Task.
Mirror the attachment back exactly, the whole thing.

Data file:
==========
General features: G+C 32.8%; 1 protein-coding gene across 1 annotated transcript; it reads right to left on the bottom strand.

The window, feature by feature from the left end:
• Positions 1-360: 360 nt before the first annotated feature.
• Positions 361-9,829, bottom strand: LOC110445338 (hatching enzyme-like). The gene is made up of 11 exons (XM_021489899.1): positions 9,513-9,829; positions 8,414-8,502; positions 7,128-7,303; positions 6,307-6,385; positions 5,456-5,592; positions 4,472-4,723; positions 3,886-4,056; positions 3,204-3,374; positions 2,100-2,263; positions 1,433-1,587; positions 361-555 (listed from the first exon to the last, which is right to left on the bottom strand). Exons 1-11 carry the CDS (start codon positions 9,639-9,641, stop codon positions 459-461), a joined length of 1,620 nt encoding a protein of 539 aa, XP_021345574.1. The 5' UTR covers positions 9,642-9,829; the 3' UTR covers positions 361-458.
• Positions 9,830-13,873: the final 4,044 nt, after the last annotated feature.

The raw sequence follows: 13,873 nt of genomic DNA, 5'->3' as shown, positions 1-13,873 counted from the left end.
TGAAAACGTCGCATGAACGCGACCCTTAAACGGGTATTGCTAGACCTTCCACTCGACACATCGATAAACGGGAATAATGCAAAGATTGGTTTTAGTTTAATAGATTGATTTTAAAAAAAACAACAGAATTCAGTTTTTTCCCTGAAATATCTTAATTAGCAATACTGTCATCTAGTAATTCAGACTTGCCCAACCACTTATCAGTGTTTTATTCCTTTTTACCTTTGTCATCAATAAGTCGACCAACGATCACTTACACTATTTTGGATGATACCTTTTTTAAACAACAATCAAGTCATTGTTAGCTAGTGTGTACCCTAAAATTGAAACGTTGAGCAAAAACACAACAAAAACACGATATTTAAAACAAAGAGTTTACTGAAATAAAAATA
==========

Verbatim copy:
General features: G+C 32.8%; 1 protein-coding gene across 1 annotated transcript; it reads right to left on the bottom strand.

The window, feature by feature from the left end:
• Positions 1-360: 360 nt before the first annotated feature.
• Positions 361-9,829, bottom strand: LOC110445338 (hatching enzyme-like). The gene is made up of 11 exons (XM_021489899.1): positions 9,513-9,829; positions 8,414-8,502; positions 7,128-7,303; positions 6,307-6,385; positions 5,456-5,592; positions 4,472-4,723; positions 3,886-4,056; positions 3,204-3,374; positions 2,100-2,263; positions 1,433-1,587; positions 361-555 (listed from the first exon to the last, which is right to left on the bottom strand). Exons 1-11 carry the CDS (start codon positions 9,639-9,641, stop codon positions 459-461), a joined length of 1,620 nt encoding a protein of 539 aa, XP_021345574.1. The 5' UTR covers positions 9,642-9,829; the 3' UTR covers positions 361-458.
• Positions 9,830-13,873: the final 4,044 nt, after the last annotated feature.

The raw sequence follows: 13,873 nt of genomic DNA, 5'->3' as shown, positions 1-13,873 counted from the left end.
TGAAAACGTCGCATGAACGCGACCCTTAAACGGGTATTGCTAGACCTTCCACTCGACACATCGATAAACGGGAATAATGCAAAGATTGGTTTTAGTTTAATAGATTGATTTTAAAAAAAACAACAGAATTCAGTTTTTTCCCTGAAATATCTTAATTAGCAATACTGTCATCTAGTAATTCAGACTTGCCCAACCACTTATCAGTGTTTTATTCCTTTTTACCTTTGTCATCAATAAGTCGACCAACGATCACTTACACTATTTTGGATGATACCTTTTTTAAACAACAATCAAGTCATTGTTAGCTAGTGTGTACCCTAAAATTGAAACGTTGAGCAAAAACACAACAAAAACACGATATTTAAAACAAAGAGTTTACTGAAATAAAAATA